Probiotics for Psoriasis

Not to mention that it’s deemed to be incurable. And don’t even get us started on all the cures that are meant to get rid of psoriasis. It seems, after all, that many psoriasis treatments involve dubious ingredients of like steroids, petroleum jelly, or some sort of pharmaceutical nonsense which you don’t know whether to blindly trust, or just take to the toxic waste dump and be rid of.

But you do need something to at least alleviate the symptoms of pesky psoriasis – and preferably something natural that won’t go on to cause a list of other side effects.

Enter probiotics, which can not only help you clear up your condition, but also comes with a bevy of other health benefits – rather than unpleasant side effects. Better yet, these beneficial bacteria are natural, and are essential not only in reducing the inflammation which causes psoriasis, but for digestion, healthy hormone balance, and overall bodily health.

How Probiotics Help Psoriasis

As many of us already know, probiotics are the beneficial bacteria which live in us, on us, and around us, and without them, we couldn’t so much as digest our food, or have a healthy immune system.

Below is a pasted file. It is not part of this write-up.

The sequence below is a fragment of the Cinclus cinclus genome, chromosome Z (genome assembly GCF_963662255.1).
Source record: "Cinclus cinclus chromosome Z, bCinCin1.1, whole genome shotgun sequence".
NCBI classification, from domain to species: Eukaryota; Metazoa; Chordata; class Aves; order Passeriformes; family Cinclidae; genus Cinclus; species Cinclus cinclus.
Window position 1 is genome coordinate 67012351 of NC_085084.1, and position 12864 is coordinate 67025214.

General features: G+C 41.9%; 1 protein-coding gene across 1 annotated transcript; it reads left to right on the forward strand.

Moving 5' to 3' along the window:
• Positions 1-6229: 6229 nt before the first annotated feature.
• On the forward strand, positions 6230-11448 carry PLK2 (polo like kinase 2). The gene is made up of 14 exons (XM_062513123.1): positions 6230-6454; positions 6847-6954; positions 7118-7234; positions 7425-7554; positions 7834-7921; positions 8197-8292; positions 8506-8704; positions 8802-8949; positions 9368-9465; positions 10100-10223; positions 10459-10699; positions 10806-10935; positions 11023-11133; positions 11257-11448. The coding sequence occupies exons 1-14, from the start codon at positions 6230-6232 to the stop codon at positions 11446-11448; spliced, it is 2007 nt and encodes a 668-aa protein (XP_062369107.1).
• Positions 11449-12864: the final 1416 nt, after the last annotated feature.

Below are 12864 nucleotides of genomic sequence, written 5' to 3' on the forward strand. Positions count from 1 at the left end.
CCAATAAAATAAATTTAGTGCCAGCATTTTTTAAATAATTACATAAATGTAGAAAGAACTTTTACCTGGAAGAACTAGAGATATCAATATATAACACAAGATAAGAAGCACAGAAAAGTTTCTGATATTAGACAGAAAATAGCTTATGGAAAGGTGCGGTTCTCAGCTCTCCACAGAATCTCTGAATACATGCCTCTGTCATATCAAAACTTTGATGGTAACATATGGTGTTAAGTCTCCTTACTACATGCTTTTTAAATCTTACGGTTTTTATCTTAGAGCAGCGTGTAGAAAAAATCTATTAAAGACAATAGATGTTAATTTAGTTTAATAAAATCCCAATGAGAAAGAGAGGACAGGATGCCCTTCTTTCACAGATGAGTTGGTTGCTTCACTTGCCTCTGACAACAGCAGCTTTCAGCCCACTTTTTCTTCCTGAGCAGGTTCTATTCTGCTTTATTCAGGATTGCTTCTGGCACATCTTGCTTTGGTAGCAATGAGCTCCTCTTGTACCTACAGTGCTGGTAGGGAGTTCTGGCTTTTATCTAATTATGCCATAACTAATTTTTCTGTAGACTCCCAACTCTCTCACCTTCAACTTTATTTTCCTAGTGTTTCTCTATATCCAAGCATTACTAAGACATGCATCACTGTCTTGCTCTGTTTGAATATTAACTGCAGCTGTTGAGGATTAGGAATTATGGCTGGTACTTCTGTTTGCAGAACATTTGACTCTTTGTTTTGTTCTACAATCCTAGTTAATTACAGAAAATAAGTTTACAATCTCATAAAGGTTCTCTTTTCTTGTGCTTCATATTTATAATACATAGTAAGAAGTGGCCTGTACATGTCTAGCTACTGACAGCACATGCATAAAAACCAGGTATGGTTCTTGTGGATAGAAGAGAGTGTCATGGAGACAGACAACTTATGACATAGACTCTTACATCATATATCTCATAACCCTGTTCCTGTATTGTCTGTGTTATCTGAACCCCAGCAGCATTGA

However, our modern lifestyle has us deficient in these crucial microorganisms. This is due to most of us not living in environments such as farms or ranches where contact with friendly microbes is more common than in urban areas, and there is also our overuse of sanitizers, disinfectants, and antibiotics.

One of the many problems with this deficiency is, since probiotics help control inflammation-causing bacteria by stimulating our immune-regulating T-cells, chronic inflammation can be the result. Since psoriasis is caused by inflammation, low levels of gut bacteria can leave us vulnerable to it.

Plus, probiotics play a role in other aspects of skin health, such as warding off acne, healing wounds, skin rejuvenation and strengthening the skin’s (and body’s) overall immune health. This is due not only to probiotic’s abilities to help reduce inflammation, but in controlling other, less desirable bacteria which can take over in the absence of probiotics.

But Which Probiotic Strain Should I use for Psoriasis?